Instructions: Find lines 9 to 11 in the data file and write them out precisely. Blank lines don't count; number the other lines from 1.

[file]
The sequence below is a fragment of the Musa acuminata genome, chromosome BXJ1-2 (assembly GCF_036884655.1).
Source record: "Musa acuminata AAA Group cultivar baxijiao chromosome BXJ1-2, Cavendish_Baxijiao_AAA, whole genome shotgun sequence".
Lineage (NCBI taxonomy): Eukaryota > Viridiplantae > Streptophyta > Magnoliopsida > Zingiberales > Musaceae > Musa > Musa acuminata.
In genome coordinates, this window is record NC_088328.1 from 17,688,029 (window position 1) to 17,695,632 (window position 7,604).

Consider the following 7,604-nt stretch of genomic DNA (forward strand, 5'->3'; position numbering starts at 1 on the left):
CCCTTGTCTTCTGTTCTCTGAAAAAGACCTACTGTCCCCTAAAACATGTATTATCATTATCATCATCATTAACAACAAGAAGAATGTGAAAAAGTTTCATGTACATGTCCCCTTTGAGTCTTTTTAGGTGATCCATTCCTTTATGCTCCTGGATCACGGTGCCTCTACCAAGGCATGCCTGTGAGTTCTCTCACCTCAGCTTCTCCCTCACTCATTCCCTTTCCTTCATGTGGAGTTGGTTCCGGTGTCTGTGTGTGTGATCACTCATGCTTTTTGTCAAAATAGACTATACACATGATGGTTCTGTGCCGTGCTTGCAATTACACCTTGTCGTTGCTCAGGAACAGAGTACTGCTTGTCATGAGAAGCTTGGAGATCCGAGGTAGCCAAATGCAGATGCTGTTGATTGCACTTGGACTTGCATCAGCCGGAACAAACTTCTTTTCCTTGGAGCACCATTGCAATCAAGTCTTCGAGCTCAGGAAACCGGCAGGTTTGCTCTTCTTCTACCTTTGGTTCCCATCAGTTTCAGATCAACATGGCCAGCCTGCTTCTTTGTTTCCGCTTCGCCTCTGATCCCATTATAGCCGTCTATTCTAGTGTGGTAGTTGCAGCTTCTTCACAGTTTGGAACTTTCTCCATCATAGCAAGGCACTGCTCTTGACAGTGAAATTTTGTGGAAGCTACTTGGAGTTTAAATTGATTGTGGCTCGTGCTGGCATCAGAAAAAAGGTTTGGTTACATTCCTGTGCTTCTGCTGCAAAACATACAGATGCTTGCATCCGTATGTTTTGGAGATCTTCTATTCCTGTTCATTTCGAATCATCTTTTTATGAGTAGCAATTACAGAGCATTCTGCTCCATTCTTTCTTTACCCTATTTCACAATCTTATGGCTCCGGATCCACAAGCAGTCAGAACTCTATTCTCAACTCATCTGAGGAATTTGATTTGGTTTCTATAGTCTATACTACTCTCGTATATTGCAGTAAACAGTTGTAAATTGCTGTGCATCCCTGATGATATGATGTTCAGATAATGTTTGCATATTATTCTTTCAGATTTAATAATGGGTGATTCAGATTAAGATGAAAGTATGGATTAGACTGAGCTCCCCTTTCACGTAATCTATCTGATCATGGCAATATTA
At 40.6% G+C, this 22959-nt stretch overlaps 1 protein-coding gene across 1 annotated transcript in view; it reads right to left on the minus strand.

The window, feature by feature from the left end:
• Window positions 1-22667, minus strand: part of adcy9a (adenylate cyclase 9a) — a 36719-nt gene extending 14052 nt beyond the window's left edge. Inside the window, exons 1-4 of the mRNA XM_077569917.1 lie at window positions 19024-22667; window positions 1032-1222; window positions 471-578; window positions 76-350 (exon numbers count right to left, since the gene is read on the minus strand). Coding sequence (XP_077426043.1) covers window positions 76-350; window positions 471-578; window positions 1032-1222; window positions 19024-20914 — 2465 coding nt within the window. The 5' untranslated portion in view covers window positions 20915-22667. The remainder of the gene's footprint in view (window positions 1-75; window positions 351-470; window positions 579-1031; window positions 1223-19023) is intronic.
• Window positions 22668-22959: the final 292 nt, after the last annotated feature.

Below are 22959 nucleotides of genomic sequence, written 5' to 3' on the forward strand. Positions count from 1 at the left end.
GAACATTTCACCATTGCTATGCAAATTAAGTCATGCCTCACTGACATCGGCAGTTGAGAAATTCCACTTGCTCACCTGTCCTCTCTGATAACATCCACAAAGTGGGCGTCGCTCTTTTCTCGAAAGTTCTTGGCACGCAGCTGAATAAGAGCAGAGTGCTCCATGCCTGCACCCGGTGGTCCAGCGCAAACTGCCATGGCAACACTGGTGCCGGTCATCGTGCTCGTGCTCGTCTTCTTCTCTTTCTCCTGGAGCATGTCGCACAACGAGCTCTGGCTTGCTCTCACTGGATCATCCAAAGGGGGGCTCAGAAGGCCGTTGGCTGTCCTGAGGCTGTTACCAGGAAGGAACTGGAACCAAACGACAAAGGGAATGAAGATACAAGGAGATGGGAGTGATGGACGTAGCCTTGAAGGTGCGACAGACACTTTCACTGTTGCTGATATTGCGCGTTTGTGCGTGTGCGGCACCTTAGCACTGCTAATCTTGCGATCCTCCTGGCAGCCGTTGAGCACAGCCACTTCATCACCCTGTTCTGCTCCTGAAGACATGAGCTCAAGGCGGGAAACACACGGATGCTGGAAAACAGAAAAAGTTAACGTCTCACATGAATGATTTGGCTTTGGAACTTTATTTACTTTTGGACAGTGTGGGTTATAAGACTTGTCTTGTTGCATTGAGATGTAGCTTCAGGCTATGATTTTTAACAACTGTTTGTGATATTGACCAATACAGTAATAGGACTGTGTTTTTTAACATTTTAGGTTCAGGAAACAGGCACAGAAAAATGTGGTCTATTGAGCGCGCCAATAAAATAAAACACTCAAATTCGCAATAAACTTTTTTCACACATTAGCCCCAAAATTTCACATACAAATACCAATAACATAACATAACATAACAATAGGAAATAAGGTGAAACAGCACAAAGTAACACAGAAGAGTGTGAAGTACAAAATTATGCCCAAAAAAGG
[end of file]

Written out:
• Window positions 1-22667, minus strand: part of adcy9a (adenylate cyclase 9a) — a 36719-nt gene extending 14052 nt beyond the window's left edge. Inside the window, exons 1-4 of the mRNA XM_077569917.1 lie at window positions 19024-22667; window positions 1032-1222; window positions 471-578; window positions 76-350 (exon numbers count right to left, since the gene is read on the minus strand). Coding sequence (XP_077426043.1) covers window positions 76-350; window positions 471-578; window positions 1032-1222; window positions 19024-20914 — 2465 coding nt within the window. The 5' untranslated portion in view covers window positions 20915-22667. The remainder of the gene's footprint in view (window positions 1-75; window positions 351-470; window positions 579-1031; window positions 1223-19023) is intronic.
• Window positions 22668-22959: the final 292 nt, after the last annotated feature.

Below are 22959 nucleotides of genomic sequence, written 5' to 3' on the forward strand. Positions count from 1 at the left end.